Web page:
Long term growth responses of loblolly pine to optimal nutrient and water resource availability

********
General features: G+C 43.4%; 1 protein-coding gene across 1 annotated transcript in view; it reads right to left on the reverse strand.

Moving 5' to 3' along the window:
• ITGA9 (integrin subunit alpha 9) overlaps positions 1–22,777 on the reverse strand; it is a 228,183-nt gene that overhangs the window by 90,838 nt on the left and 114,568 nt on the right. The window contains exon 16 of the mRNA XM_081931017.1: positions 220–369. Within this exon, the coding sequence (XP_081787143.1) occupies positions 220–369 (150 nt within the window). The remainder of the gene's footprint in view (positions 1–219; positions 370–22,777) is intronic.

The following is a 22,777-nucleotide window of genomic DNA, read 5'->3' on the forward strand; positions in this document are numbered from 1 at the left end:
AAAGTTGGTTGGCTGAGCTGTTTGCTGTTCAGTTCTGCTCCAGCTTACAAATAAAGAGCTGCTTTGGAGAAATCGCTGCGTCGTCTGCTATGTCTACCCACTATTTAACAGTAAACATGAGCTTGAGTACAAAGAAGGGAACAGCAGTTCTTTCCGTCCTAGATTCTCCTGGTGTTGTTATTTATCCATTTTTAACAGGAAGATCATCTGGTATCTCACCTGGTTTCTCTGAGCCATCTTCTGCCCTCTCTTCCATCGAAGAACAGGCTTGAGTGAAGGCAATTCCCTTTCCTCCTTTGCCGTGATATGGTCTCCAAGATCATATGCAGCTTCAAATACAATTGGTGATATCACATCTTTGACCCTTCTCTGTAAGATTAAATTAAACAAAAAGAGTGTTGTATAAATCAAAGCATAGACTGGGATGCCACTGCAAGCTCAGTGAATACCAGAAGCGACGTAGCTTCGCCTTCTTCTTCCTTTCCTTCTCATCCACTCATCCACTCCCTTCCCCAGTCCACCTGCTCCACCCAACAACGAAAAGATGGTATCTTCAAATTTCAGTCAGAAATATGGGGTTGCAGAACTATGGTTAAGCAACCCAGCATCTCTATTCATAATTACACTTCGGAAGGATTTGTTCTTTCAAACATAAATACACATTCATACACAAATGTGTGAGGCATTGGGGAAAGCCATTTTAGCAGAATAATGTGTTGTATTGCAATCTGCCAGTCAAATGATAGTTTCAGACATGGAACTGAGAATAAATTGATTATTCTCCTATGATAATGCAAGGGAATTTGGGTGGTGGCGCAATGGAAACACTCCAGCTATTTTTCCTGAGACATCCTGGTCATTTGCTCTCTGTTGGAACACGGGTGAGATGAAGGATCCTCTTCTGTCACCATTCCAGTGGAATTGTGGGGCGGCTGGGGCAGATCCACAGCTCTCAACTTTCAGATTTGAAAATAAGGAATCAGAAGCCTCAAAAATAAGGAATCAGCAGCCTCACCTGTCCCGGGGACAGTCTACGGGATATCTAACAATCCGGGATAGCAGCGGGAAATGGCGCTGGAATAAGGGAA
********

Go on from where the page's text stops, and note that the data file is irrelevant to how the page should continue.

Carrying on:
A factorial combination of four treatments (control (CW), optimal growing season water availability (IW), optimum nutrient availability (FW), and combined optimum water and nutrient availability (FIW)) in four replications were initiated in an 8-year- old Pinus taeda stand growing on a droughty, nutrient-poor, sandy site in Scotland County, NC and maintained for 9 years. Results for the first 4 years after treatment initiation at this study were first reported by Albaugh et al. [For. Sci. 44 (1998) 317]. The site is primarily nutrient limited and all measured stand parameters (height, basal area, leaf area index, live crown length, stem mass accumulation, current annual stem mass increment) were increased with fertilization throughout the study period. Irrigation effects were also positive for these parameters but the increases were much smaller than those found with fertilization. For example, 9 years after treatment initiation, standing stem mass was increased 100 and 25% by fertilization and irrigation, respectively, while current annual increment of stem biomass production was increased 119 and 23% by fertilization and irrigation, respectively. Interestingly, stem density (stems ha-1) was not significantly affected by treatment in any year of the study. Growth efficiency (stem mass increment per unit leaf area index) was 1.9 Mg ha-1 per year per LAI for CW and influenced by treatment with IW, FW, and FIW achieving growth efficiencies of 2.4, 2.7 and 2.9 Mg ha-1 per year per LAI, respectively. Growth efficiency appeared to be relatively stable in the last 4 years of the study. Ring specific gravity was measured in the third, fourth, and fifth years after treatment initiation. An average reduction in ring specific gravity of 7.5% was observed with fertilization while irrigation had little effect on specific gravity in any year measured. The continuation of high growth rates with no observable growth decline in the treated stands throughout the 9-year study may be a function of the age of the stands when treatments were initiated (8 years), the very poor initial nutrient and moisture availability, and/or the application of an ongoing optimum nutrient regime at the site. The fertilized plots are now at or near an age and a size when a commercial harvest would be feasible. For the stand conditions at this site, then, the optimum nutrient availability plots have achieved high productivity throughout the economic life of the stand without measurable declines in stand productivity.